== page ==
Device to Stop Bladder Leakage, Eliminating the Need for Women to Wear Pads

January 1, 2018

Device to Stop Bladder Leakage, Eliminating the Need for Women to Wear Pads

The product is inserted in the vagina to help train the pelvic floor

Apex Device to stop bladder leakage received FDA Clearance for sale over-the-counter, without a prescription–eliminating the need for women to buy pads.

The Apex Device strengthens the pelvic floor and decreases the involuntary loss of urine when laughing, coughing,sneezing or exercising for the millions of women living with Stress Urinary Incontinence

InControl Medical, received FDA clearance to sell Apex Device over-the-counter, without a doctor’s prescription. Apex cures stress incontinence for the 1 in 3 women living with bladder leakage by strengthening the muscles of the pelvic floor, eliminating the need for pads or diapers.

“Now millions of women can stop buying bladder leakage pads” said Herschel Peddicord, President of InControl Medical. “Apex represents a significant leap forward for women’s health freeing them from reliance on inconvenient and expensive pads.” according to the companies spokesperson.

Women are often told to do their Kegels, but have difficulty completing these exercises correctly, resulting in no benefit in strengthening the pelvic floor. Apex stimulates and strengthens the appropriate muscles, similar to a personal trainer for your pelvic floor. Women can now restore their pelvic floor strength easily and effectively by using Apex.

Stress incontinence occurs when a woman laughs, sneezes, coughs or exercises. Urge incontinence is characterized by the constant urge to use the bathroom. Mixed incontinence is a combination of both. ApexM treats all three conditions, rendering expensive urodynamic testing to diagnose the type of incontinence unnecessary.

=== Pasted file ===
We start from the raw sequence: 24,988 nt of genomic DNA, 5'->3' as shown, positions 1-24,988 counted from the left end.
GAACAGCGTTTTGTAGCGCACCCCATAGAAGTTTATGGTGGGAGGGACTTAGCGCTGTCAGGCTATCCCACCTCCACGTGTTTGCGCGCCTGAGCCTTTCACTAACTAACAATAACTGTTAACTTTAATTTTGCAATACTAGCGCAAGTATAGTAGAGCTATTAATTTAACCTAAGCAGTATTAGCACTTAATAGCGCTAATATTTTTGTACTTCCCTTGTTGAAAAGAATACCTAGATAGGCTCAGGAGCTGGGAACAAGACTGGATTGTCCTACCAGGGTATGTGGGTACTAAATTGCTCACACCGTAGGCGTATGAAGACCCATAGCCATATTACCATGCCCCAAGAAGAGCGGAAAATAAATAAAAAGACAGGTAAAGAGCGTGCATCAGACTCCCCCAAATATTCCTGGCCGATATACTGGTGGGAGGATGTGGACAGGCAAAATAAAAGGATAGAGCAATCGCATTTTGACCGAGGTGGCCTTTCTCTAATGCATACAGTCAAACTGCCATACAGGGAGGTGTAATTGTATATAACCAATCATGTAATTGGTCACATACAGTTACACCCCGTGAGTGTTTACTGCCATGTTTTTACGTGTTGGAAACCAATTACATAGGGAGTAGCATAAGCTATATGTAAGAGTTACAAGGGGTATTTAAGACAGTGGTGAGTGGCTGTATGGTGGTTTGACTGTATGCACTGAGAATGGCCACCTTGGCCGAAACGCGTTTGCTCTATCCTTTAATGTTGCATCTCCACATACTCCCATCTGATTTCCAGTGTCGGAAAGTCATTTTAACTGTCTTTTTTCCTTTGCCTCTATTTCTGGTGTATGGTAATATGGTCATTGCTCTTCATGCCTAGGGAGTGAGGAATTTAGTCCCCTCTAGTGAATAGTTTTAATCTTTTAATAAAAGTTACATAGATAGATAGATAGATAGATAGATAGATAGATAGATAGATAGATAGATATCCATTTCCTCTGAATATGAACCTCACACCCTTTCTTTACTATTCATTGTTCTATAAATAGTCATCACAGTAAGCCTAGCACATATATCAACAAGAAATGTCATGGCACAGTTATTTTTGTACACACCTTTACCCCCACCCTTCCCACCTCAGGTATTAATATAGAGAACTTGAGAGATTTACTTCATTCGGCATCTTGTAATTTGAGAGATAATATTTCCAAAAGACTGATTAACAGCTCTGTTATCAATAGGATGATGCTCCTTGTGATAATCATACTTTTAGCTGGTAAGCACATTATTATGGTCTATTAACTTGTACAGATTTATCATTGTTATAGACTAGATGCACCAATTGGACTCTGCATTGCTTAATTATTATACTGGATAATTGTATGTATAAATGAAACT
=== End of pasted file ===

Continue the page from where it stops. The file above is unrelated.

According to the National Association for Continence, up to 40 million women in America have experienced bladder leakage issues at some point in their lives. A study shows almost half of new mothers experience incontinence following normal delivery and about one in six following cesarean section. Up to two-thirds of women who "leak" have never mentioned it to their physicians and just as many do not use any treatment or product to manage their bladder leakage.

Until recently, available options had mixed results. Absorbent pads and diapers do nothing to treat the condition. Medications, if prescribed, can cause side effects and are not always effective. Surgery can be traumatic and painful and may not solve the problem. Research has shown that even when properly taught how to perform pelvic floor – or Kegel – exercises, about half of all women do them incorrectly.

The first-line treatment should focus on improving the strength and support of the pelvic floor, restoring continence naturally.

There are a number of new products being tested, introduced or in clinical trials which aim to prevent leakage before it happens.  This trend could make forecasting the size of the $500 million plus incontinence pad market challenging in the future.

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